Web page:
Not so beautiful

FOOTBALL hooligans from Swindon are featured in a new book charting the history of the troublemakers that have blighted the beautiful game.

Hooligans 2: The M-Z of Britain's Football Hooligan Gangs' features gangs associating themselves with Swindon Town namely The Aggro Boys and the Swindon Active Service (SAS) and recalls details of violent clashes with other rival mobs from Bristol, Reading and Oxford.

Author Nick Lowles and Andy Nicholls, a former Category C football hooligan, who has served time in jail for football-related offences, have compiled the new study.

And Mr Lowles said Swindon's history of football hooliganism has been largely consigned to the past, thanks to the efforts of the town's police force.

"If you look at Swindon, the police have been very proactive in the last five years in terms of stopping hooliganism," he said.

"Twenty or 30 years ago it was part of the culture of young men in towns and cities across the country, but now you are talking about 10, 20 or 30 people rather than the hundreds that you used to see.

"What we tried to do with the book was to present an historical account of what football used to be about for some young men and it is very different now to what it used to be like 20 years ago."

The book provides a potted history of Swindon Town intertwined with violence associated with the club over the years.

According to Hooligans, the first reported violence at a Swindon match was the club's 1970 Anglo-Italian Cup final win over Napoli in Naples, which saw lumps of concrete being thrown onto the pitch by angry Italian fans with 12 minutes to play.

Swindon were subsequently awarded the trophy, but required the help of tear gas to safely return to their dressing room.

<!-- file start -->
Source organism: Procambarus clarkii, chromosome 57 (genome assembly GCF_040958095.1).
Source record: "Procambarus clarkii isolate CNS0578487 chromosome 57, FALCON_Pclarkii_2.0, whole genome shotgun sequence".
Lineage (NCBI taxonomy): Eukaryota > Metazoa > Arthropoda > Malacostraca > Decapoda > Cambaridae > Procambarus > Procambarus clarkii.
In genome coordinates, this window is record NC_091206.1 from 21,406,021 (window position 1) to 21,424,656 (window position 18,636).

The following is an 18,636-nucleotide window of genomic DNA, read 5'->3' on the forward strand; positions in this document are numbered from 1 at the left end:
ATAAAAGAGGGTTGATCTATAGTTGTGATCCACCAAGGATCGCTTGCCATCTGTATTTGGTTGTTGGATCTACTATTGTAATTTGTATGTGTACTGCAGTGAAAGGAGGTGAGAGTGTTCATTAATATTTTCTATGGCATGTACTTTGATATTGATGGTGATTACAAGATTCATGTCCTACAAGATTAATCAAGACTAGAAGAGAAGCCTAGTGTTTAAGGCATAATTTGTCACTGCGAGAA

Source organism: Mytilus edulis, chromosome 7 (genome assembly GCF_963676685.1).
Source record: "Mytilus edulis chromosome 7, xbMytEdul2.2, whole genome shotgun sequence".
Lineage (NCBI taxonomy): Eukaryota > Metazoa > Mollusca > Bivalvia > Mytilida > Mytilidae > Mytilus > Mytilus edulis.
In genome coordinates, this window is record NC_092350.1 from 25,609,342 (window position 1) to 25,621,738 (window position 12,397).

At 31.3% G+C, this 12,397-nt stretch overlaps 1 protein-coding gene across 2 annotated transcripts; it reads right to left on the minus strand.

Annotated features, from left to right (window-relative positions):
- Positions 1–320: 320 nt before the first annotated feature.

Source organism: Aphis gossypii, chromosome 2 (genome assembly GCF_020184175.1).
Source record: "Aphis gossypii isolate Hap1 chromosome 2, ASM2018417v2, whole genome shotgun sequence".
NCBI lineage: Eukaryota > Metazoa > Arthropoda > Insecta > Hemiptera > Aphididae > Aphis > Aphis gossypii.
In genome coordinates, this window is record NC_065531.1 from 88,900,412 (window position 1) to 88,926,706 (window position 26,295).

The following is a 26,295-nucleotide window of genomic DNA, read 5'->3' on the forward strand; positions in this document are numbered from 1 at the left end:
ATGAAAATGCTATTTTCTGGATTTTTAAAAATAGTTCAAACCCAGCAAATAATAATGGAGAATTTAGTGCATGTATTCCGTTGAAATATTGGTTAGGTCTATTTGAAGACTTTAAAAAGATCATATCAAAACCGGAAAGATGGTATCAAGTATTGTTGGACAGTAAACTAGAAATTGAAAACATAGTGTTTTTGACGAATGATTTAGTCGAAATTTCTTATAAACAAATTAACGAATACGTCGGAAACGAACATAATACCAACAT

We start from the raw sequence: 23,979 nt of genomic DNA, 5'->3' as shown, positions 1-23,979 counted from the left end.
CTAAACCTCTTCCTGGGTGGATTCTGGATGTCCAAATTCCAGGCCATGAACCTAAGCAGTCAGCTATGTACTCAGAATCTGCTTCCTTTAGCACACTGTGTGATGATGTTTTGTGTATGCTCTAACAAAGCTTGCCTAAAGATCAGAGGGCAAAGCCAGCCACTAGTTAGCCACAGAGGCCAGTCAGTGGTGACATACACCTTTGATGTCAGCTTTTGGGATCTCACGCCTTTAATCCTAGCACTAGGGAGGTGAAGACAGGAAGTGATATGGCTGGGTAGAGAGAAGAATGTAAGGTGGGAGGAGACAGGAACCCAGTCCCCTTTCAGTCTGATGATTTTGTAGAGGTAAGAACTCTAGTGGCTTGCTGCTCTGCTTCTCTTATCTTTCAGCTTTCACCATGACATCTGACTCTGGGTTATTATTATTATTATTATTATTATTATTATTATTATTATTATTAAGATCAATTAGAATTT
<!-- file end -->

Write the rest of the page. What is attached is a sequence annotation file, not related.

The earliest mob in the town was the Swindon Town Aggro Boys (STAB) who were active in the 1970s and drew members from as far afield as Gloucester.

A home game against Wrexham in March 1978 saw the away goalkeeper pelted with darts, stones and a golf ball.

Club chairman Cecil Green later proclaimed: "We intend to stamp out this thuggery. The incidents were diabolical."

A new hooligan gang emerged in the 1980s. The Southside Scuffing Firm (SSF) were named after the area of terracing they occupied.

And in a match at Northampton Town, then boss Lou Macari walked straight into a mob of more than 100 SSF members chasing the home mob up the street. Macari said the incident was "worse than a Celtic-Rangers game".

In the 1990s, the Swindon Active Service came to prominence and it is believed they were at the centre of several hostilities with fans of local rivals Oxford and Reading.

In September 1998, 19 fans were arrested at the home match with Oxford, while a little more than a year ago, 17 fans were arrested in the biggest crackdown on Swindon Town violence ever carried out by the town's police prior to Swindon's festive fixture at Bournemouth.


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